This year’s EU fishing quotas – the first when the practice of discards is completely banned – could cost UK fishing boats up to £165m worth of uncaught fish, a committee of peers has warned.
The EU’s landing obligation would have a “devastating impact” on the sector, according to the Lords’ EU Energy & Environment sub-committee, which will publish a report into the implications of the new rules next month.
Without being able to discard fish, boats would reach their quotas much earlier in the year, particularly in mixed fisheries, peers warned, while enforcement agencies lacked the capability to police the new rules.
“Fishers could hit their quota for some species in some areas within a few weeks of the landing obligation coming into force, forcing them to choose between not fishing for the rest of the year and breaking the law by continuing to fish for other species and discarding anything caught over quota,” the committee said.
“One estimate suggests £165m worth of fish could remain uncaught in 2019 due to fishers having to stop fishing early,” it added.
The legislation, which came into force on 1 January after a four-year transition, is ultimately designed to end the wasteful practice where boat crews throw unwanted catches back into the sea to protect their quotas, and to encourage them to be more selective about what they catch and improve knowledge of what fish are caught.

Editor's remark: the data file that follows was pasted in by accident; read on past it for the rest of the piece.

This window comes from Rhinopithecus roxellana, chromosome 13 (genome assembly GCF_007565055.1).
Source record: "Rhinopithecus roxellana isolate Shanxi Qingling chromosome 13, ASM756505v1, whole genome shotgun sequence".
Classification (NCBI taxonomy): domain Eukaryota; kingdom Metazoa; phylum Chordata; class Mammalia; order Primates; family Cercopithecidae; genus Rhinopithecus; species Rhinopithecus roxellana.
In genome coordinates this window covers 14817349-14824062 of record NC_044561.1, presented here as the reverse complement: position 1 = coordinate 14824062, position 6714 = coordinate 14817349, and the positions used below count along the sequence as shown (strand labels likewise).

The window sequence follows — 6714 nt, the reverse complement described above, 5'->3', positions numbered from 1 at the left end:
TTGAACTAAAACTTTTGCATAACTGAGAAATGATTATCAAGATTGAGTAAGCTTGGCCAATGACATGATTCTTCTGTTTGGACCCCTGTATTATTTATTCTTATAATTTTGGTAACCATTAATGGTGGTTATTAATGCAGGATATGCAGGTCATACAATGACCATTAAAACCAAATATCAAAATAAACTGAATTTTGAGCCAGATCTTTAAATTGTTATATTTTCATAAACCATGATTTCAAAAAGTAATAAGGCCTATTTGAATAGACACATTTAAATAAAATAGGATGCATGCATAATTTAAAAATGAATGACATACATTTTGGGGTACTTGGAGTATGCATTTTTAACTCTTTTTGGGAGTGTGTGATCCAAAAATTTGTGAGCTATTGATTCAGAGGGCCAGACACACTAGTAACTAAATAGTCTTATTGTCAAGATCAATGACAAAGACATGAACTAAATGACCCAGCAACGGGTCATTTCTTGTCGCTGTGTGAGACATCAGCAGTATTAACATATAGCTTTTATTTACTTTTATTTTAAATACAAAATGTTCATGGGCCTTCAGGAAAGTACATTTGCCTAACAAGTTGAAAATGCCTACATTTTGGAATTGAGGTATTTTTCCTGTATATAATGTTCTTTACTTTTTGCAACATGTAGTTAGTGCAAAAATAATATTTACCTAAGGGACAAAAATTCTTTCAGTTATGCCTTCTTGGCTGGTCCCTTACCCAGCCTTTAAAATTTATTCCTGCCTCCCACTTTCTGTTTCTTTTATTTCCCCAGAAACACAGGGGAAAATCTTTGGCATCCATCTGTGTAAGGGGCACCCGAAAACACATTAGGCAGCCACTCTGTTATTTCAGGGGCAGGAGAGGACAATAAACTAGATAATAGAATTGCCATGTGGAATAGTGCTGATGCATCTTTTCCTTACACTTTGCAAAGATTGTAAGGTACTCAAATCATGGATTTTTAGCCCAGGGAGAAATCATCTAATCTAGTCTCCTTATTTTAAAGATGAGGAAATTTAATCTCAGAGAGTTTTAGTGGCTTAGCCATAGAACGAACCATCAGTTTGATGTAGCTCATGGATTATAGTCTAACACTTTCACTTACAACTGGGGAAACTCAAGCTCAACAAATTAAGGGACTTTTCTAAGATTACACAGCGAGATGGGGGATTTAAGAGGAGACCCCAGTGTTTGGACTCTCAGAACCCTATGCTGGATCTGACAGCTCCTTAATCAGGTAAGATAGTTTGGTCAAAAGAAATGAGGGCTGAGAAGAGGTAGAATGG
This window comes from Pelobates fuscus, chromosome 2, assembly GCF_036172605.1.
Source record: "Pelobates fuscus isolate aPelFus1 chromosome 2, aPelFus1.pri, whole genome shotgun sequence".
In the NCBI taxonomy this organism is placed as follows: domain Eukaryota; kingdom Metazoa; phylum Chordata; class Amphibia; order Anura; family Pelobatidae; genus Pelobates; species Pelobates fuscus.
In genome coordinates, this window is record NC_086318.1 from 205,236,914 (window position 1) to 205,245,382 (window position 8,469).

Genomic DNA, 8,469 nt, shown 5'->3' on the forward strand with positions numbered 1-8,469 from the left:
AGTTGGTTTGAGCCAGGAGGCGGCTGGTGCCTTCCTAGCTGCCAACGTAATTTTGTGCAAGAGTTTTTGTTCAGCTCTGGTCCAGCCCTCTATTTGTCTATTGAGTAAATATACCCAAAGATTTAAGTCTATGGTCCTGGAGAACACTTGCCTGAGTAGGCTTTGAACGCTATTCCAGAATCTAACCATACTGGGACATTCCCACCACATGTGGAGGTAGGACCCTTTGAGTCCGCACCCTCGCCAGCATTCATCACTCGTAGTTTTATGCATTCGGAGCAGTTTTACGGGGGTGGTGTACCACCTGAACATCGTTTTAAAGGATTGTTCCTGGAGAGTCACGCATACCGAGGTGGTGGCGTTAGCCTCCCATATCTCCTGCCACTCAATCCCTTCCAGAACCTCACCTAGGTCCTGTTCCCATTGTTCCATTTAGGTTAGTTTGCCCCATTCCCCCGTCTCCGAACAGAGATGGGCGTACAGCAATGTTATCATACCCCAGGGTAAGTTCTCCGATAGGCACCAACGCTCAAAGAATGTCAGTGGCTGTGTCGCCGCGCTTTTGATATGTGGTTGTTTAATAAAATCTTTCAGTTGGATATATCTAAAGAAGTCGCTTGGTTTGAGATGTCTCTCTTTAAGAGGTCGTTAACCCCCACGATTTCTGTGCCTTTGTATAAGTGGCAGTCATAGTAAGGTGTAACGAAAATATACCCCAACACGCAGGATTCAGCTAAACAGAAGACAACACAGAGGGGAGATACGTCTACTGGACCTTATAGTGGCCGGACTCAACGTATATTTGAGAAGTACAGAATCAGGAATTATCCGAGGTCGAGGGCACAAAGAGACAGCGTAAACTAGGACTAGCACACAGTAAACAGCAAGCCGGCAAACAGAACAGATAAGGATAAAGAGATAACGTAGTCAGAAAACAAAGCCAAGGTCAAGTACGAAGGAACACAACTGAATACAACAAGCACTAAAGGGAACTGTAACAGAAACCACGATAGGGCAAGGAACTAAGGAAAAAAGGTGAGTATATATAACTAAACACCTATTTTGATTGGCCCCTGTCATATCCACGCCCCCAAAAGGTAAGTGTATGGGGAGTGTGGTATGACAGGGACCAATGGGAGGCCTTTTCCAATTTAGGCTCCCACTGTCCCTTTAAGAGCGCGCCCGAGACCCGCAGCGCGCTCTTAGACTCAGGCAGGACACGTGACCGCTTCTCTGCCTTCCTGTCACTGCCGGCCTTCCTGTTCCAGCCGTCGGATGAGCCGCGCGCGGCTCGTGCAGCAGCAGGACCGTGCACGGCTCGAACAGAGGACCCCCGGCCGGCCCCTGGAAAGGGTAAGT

However, the sector was ill-prepared for the new regulations, said the committee.
And while on-board CCTV was largely held to be the most effective and efficient way to monitor activity at sea, few boats in the UK currently had the technology installed. Peers said the UK government would not mandate compulsory CCTV on boats unless other EU countries did the same, for fear of putting UK crews at a disadvantage.
“Maintaining the health of our oceans by fishing at sustainable levels is critically important, and the landing obligation was introduced to help make sure this happens,” said committee member Lord Krebs. “It is deeply concerning that so many people – fishers, environmental groups, even the enforcement agencies themselves – do not think these new rules can be implemented from 1 January.”
He added it was “obvious the UK government does not have the resources in place to monitor compliance; nor have they used the opportunity of the phased introduction to make the changes to quota allocations or promoted the use of selective fishing practices that might alleviate some of the risk to fishers’ livelihoods”.
”The new year was meant to be the start of a “new era of more sustainable, less wasteful fishing, but most people we spoke to thought nothing would change”, he warned.
“Fishers will continue to discard, knowing the chances of being caught are slim to none and that to comply with the law could bankrupt them. When the fisheries minister is making his new year’s resolutions, I would urge him to put sorting this issue out at the top of his list.”